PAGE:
Annoying passwords are on their way to becoming extinct

With employees open to the idea of biometrics, it’s time for businesses to reassess how they handle cybersecurity, says Dell Technologies

25 January 2022 - 11:26
By Chris Buchanan
For most of us, selecting and managing passwords is not a priority, it’s an annoyance.
Image: 123RF/rawpixel For most of us, selecting and managing passwords is not a priority, it’s an annoyance.

Imagine it’s October 2050 and a school class is on a “Cybersecurity Awareness Month” field trip at the local museum.

Suddenly, a student staring at some strange combination of letters, symbols and numbers, asks their teacher, “what’s that?”

“Oh, that’s a password,” the teacher says. “Your parents used them to access their devices and applications. They’ve since become extinct.” 

Passwords extinct? How did we get there? The answer is simple: biometrics and digital certificates.

But let’s not get too far ahead of ourselves. Instead, let’s jump back to 2022. 

The challenge with passwords

Too many passwords are a nuisance — let alone creating and remembering strong passwords that adhere to specific requirements. 

According to a survey from the University of Stellenbosch Business School, which sought to determine the security education, training and awareness needs of South Africans, a mere 5.3% of respondents believed they had absolute knowledge of proper password practices. Only 2.8% displayed a perfect “security first” aptitude when selecting and managing passwords.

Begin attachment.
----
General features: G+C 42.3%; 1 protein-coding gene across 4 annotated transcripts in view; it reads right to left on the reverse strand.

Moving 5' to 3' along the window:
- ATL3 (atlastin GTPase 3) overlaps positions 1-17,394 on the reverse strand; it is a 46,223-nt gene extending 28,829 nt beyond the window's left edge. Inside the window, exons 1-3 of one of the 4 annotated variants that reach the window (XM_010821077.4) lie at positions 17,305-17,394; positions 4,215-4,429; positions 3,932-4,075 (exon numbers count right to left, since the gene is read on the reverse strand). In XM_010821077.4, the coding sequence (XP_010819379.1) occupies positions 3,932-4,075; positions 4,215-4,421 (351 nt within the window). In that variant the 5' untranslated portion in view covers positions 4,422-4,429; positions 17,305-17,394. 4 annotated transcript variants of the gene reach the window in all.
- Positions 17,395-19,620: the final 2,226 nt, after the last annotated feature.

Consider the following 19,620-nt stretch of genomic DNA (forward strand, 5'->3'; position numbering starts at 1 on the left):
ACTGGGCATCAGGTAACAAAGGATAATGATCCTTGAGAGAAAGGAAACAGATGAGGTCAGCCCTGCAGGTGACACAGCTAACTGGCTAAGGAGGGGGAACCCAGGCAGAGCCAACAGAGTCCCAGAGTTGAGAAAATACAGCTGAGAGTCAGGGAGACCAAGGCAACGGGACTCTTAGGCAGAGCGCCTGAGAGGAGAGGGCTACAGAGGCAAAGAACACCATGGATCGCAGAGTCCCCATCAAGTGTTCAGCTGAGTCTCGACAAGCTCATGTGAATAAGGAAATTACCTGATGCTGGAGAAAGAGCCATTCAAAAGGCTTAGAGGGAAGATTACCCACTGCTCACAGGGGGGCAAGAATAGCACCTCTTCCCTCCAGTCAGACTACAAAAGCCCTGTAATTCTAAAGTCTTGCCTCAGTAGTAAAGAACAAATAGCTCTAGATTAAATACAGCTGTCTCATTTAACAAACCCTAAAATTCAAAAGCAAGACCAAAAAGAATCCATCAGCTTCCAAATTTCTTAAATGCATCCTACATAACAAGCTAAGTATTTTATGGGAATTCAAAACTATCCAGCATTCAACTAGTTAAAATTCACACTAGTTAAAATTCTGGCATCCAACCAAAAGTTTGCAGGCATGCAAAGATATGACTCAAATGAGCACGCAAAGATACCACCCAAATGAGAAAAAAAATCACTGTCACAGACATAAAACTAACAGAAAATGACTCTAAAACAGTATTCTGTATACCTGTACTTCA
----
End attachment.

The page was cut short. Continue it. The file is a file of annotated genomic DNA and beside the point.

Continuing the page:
About the author: Chris Buchanan is client solutions director at Dell Technologies SA.
Image: Supplied/Dell Technologies SA About the author: Chris Buchanan is client solutions director at Dell Technologies SA.

In addition, the worldwide Dell Technologies “Brain on Tech” study found that when users were presented with a long, difficult password to access a computer under time pressure, their stress levels increased by 31% within five seconds and continued to rise even after they'd successfully logged in. 

These results reinforce that for most of us, selecting and managing passwords is not a priority, it’s an annoyance. Whether you reuse the same password repeatedly, use weak passwords or write them on a sticky note, many of us are doing exactly what we have been told not to do.